Randomised clinical trial: dried plums (prunes) vs. psyllium for constipation

Authors

  • A. Attaluri,

    1. Division of Gastroenterology/Hepatology, Department of Internal Medicine, University of Iowa Carver College of Medicine, Iowa City, IA, USA.
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  • R. Donahoe,

    1. Division of Gastroenterology/Hepatology, Department of Internal Medicine, University of Iowa Carver College of Medicine, Iowa City, IA, USA.
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  • J. Valestin,

    1. Division of Gastroenterology/Hepatology, Department of Internal Medicine, University of Iowa Carver College of Medicine, Iowa City, IA, USA.
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  • K. Brown,

    1. Division of Gastroenterology/Hepatology, Department of Internal Medicine, University of Iowa Carver College of Medicine, Iowa City, IA, USA.
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  • S. S. C. Rao

    1. Division of Gastroenterology/Hepatology, Department of Internal Medicine, University of Iowa Carver College of Medicine, Iowa City, IA, USA.
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Dr S. S. C. Rao, Division of Gastroenterology/Hepatology, Department of Internal Medicine, University of Iowa Hospitals and Clinics, 200 Hawkins Dr, 4612 JCP, Iowa City, IA 52242, USA.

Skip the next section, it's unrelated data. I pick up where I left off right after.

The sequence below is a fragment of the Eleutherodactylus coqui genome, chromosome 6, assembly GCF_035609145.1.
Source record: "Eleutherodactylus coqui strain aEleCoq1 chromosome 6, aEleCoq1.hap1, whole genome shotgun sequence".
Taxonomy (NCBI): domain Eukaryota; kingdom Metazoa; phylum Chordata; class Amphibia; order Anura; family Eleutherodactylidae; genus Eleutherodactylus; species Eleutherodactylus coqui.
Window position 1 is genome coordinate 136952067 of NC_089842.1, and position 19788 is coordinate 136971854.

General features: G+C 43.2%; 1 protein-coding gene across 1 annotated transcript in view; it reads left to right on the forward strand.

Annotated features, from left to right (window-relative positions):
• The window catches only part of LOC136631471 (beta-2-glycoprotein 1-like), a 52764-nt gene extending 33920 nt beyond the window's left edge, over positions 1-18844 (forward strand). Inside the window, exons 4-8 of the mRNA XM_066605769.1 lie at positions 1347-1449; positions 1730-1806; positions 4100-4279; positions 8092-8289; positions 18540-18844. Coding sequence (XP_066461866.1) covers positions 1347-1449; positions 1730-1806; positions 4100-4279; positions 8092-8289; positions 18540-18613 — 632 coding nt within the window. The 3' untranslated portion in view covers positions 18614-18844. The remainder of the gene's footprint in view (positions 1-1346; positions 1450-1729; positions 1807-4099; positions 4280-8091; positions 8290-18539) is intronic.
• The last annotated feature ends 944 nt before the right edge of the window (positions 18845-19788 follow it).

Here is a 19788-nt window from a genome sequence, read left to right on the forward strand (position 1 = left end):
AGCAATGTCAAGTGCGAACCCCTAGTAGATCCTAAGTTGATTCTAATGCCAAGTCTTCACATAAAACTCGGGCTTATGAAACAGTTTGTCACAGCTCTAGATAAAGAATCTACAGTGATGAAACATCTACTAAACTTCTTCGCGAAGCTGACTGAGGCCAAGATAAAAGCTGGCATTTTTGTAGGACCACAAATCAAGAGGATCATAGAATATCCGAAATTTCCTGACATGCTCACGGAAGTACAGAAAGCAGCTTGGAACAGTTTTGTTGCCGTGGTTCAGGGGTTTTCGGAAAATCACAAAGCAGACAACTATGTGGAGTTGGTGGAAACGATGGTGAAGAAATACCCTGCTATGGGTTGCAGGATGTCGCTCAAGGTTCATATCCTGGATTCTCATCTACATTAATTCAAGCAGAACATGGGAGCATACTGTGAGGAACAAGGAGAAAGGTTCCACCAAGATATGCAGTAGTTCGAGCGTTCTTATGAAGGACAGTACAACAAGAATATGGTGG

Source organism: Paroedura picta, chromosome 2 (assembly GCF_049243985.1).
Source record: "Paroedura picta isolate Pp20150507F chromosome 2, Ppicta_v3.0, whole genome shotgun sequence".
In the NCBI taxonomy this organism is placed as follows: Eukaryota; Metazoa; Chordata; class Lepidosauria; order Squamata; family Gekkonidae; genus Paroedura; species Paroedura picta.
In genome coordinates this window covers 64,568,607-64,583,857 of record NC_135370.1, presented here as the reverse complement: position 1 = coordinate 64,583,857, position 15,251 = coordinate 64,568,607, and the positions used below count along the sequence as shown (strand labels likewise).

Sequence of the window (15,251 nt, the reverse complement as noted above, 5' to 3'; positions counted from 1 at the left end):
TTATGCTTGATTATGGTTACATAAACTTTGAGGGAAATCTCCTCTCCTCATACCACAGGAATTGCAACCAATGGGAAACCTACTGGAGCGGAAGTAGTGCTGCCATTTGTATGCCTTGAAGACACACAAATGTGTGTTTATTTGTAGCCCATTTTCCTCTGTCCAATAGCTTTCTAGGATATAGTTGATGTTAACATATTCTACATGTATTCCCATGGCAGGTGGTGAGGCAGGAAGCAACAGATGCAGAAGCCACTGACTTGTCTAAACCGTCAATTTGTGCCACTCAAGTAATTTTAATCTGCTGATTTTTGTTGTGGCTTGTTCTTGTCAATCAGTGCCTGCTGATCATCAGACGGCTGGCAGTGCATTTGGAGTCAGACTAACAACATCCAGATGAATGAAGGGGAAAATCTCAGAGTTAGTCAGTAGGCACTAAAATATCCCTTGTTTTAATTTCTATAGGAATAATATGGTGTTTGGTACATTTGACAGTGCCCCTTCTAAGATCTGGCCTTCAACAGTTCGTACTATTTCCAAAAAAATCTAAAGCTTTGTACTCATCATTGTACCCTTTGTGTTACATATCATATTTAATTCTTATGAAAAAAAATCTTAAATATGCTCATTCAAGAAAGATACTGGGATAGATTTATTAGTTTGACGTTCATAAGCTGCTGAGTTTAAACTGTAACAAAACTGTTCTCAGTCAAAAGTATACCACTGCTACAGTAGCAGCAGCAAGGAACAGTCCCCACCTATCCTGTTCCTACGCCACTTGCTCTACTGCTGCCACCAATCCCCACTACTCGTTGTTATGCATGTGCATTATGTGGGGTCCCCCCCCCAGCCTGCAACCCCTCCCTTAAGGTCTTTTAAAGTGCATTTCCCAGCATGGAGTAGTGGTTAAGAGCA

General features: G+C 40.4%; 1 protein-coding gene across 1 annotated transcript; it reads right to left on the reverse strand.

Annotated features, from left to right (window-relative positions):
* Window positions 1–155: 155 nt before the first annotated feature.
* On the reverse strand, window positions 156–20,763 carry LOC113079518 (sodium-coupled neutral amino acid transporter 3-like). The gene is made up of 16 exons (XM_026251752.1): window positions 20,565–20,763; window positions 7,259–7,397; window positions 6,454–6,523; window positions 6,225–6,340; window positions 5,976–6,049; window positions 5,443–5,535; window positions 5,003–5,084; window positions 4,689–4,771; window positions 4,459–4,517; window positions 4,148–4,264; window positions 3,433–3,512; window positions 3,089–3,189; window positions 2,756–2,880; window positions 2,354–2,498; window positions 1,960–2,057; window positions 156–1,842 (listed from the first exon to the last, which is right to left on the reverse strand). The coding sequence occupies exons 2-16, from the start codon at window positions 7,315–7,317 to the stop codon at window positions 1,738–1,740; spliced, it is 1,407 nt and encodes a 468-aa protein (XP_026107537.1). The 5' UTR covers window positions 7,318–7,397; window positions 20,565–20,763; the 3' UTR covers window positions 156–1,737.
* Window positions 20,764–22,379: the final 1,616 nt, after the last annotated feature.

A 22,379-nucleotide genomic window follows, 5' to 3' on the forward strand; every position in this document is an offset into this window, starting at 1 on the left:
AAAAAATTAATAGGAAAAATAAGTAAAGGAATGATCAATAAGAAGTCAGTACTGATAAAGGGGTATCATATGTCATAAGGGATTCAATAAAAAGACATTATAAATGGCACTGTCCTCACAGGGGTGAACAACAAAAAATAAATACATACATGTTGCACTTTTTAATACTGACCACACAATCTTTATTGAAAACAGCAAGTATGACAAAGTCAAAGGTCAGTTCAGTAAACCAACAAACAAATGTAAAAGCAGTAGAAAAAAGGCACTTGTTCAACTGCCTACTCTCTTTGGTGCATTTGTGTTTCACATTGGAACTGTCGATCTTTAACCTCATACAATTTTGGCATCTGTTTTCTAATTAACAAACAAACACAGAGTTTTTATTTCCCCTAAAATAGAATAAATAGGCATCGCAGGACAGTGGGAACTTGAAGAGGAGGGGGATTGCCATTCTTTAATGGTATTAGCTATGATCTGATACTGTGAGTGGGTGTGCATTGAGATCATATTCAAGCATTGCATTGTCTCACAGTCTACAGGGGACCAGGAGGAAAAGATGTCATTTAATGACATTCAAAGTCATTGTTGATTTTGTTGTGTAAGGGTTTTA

E-mail: satish-rao@uiowa.edu

Abstract

Aliment Pharmacol Ther 2011; 33: 822–828

Summary

Background  Treatment of chronic constipation remains challenging with 50% of patients dissatisfied with current therapy. There is an unmet need for natural and safe alternatives. Dried plums (prunes) have been used traditionally for constipation but their efficacy is not known.

Aim To assess and compare the effects of dried plums and psyllium in patients with chronic constipation.

Methods  Subjects were enrolled in an 8-week, single-blind, randomised cross-over study. Subjects received either dried plums (50 g b.d., fibre = 6 gm/day) or psyllium (11 g b.d., fibre = 6 gm/day) for 3 weeks each, in a crossover trial with a 1-week washout period. Subjects maintained a daily symptom and stool diary. Assessments included number of complete spontaneous bowel movements per week, global relief of constipation, stool consistency, straining, tolerability and taste.

Results  Forty constipated subjects (m/f = 3/37, mean age = 38 years) participated. The number of complete spontaneous bowel movements per week (primary outcome measure) and stool consistency scores improved significantly (P < 0.05) with dried plums when compared to psyllium. Straining and global constipation symptoms did not differ significantly between treatments (P = N.S.). Dried plums and psyllium were rated as equally palatable and both were safe and well tolerated.

Conclusion  Dried plums are safe, palatable and more effective than psyllium for the treatment of mild to moderate constipation, and should be considered as a first line therapy.

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